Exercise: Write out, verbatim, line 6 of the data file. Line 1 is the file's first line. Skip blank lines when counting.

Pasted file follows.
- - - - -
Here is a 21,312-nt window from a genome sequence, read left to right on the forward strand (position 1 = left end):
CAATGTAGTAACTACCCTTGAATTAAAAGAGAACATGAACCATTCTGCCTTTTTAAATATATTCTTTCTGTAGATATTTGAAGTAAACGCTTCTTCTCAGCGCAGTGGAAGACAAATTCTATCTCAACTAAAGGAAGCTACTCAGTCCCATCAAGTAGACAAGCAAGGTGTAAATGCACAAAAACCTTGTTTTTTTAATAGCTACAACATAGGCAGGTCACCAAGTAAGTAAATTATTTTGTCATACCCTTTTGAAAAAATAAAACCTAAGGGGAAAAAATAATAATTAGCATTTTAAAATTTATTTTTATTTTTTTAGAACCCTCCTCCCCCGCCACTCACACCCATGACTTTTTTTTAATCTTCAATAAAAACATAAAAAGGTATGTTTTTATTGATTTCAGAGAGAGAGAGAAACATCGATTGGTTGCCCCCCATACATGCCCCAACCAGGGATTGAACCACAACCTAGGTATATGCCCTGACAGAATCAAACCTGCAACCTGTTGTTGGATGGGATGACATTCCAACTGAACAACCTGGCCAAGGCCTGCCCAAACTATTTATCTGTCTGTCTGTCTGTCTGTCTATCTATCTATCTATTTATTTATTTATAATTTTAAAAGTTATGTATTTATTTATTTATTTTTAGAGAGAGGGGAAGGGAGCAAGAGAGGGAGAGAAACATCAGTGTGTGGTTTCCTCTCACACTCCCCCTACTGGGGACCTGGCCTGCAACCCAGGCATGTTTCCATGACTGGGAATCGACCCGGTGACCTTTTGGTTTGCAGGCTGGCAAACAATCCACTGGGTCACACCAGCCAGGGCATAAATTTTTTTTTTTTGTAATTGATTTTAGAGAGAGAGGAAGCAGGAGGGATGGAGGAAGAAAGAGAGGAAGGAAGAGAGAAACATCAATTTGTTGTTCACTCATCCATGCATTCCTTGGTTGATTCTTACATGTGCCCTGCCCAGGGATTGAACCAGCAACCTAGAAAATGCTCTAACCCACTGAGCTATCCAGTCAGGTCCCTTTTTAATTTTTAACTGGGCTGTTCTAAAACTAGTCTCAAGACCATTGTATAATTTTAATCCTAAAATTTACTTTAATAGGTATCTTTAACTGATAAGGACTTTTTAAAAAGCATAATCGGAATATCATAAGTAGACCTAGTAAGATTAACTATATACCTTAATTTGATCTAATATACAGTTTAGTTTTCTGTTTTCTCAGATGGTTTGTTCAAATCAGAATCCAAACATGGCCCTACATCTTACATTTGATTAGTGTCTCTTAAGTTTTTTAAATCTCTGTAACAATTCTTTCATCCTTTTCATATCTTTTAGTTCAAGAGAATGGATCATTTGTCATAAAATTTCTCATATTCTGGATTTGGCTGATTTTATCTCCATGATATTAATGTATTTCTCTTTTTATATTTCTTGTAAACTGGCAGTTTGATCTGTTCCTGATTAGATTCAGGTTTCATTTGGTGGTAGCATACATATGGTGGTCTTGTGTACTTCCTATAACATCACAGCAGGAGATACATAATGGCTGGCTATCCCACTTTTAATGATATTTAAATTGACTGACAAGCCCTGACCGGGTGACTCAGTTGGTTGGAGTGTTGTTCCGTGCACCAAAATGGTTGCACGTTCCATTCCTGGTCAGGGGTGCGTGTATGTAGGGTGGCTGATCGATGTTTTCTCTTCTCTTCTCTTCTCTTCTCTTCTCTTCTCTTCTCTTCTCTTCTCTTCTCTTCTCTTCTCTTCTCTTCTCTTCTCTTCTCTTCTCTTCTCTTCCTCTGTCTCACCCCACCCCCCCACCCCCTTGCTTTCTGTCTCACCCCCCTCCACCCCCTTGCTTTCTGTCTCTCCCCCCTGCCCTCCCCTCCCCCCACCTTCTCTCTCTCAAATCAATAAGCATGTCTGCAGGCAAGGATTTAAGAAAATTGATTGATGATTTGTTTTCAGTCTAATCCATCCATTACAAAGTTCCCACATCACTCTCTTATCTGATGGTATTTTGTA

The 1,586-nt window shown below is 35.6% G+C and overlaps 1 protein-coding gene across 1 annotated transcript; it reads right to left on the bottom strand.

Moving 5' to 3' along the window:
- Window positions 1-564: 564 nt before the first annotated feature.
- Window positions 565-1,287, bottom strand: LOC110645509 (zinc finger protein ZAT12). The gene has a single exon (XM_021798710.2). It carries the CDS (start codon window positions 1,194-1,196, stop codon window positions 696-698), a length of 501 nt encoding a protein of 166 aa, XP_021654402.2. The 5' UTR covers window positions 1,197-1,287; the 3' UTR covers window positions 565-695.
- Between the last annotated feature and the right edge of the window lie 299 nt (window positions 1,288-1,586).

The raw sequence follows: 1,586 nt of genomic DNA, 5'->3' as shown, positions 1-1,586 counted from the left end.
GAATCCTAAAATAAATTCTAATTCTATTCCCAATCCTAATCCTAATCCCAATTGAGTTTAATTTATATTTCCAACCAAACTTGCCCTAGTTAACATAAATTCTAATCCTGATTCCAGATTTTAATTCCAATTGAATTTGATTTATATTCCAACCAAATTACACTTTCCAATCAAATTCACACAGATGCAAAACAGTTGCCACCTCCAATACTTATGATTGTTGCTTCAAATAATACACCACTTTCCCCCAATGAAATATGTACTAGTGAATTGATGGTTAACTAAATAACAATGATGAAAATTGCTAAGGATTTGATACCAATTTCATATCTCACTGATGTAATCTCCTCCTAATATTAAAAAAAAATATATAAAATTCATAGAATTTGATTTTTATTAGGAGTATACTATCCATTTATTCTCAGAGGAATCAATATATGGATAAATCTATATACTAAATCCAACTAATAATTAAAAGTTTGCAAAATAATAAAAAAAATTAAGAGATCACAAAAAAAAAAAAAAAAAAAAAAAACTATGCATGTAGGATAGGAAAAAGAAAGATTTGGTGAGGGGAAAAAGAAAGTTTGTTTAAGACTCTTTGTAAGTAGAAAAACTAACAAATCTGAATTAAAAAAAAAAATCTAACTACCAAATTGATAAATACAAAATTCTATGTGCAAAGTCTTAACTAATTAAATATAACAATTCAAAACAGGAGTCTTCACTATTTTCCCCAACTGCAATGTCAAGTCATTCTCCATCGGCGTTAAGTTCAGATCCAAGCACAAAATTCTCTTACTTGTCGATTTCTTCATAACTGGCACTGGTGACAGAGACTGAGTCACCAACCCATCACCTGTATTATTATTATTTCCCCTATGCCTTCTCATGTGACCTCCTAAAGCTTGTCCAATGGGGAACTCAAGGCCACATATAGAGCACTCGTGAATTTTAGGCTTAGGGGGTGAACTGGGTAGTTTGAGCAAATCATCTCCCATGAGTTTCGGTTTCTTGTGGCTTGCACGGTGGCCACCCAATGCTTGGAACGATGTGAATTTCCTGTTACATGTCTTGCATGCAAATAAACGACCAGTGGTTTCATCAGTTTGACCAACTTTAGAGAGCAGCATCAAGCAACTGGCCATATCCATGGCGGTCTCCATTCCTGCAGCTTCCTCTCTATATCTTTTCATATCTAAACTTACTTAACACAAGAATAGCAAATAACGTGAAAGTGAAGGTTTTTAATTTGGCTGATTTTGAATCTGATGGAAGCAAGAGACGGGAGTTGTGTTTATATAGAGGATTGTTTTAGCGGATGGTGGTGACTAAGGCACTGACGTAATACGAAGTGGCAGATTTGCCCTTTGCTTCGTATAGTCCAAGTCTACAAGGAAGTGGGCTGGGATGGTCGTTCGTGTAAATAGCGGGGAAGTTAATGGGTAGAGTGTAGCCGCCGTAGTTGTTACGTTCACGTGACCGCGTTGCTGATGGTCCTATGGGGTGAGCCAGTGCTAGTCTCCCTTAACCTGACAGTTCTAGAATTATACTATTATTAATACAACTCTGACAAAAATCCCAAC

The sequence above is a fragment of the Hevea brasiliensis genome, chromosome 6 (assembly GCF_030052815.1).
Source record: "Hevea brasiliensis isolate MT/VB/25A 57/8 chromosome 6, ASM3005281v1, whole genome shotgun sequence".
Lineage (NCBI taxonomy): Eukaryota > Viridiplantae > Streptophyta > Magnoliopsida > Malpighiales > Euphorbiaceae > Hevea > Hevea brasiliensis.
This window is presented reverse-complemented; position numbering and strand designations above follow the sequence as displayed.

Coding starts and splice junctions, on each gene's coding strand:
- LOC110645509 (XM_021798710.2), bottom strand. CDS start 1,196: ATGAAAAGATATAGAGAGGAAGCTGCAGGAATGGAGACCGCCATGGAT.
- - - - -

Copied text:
- Window positions 565-1,287, bottom strand: LOC110645509 (zinc finger protein ZAT12). The gene has a single exon (XM_021798710.2). It carries the CDS (start codon window positions 1,194-1,196, stop codon window positions 696-698), a length of 501 nt encoding a protein of 166 aa, XP_021654402.2. The 5' UTR covers window positions 1,197-1,287; the 3' UTR covers window positions 565-695.